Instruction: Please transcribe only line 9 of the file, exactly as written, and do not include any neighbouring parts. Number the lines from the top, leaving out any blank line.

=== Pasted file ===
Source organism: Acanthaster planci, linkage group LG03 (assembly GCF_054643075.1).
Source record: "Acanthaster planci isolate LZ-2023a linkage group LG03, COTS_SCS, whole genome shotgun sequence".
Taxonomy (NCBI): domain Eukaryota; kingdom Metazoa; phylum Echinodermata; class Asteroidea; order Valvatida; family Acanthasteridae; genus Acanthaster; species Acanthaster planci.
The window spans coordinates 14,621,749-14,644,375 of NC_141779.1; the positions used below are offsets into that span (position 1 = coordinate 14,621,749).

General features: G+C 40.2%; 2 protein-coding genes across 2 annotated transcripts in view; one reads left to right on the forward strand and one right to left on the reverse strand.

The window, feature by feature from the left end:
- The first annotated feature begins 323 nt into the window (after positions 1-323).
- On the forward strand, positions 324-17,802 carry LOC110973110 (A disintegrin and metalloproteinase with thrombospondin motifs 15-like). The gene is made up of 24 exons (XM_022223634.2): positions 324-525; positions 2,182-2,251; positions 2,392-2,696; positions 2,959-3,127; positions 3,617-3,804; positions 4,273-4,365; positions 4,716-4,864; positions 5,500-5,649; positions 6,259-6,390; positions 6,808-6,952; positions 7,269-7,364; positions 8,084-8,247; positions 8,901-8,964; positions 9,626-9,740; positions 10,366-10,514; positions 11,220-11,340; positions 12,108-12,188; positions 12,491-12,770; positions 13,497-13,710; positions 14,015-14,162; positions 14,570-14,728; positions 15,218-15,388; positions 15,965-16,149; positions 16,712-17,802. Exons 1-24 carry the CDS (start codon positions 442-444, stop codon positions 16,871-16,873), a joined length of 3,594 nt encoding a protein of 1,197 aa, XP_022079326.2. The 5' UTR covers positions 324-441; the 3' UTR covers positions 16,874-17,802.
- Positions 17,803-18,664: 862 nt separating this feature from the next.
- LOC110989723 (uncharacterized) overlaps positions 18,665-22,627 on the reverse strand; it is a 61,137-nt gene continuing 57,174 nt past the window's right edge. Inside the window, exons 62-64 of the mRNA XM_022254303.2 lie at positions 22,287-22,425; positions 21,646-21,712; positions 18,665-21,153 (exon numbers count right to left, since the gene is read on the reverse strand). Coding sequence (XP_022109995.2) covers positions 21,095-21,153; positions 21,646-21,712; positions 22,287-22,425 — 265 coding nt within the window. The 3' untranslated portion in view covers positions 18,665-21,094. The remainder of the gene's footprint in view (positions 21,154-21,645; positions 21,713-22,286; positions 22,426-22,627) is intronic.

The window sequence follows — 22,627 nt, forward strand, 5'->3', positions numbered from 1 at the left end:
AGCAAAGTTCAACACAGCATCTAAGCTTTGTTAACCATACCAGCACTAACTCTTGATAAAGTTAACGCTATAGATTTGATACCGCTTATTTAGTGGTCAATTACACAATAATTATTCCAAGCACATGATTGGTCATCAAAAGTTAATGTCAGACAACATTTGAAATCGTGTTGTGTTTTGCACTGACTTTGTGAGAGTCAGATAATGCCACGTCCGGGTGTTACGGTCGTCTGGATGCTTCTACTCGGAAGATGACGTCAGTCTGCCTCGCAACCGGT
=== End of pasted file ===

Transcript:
- Positions 17,803-18,664: 862 nt separating this feature from the next.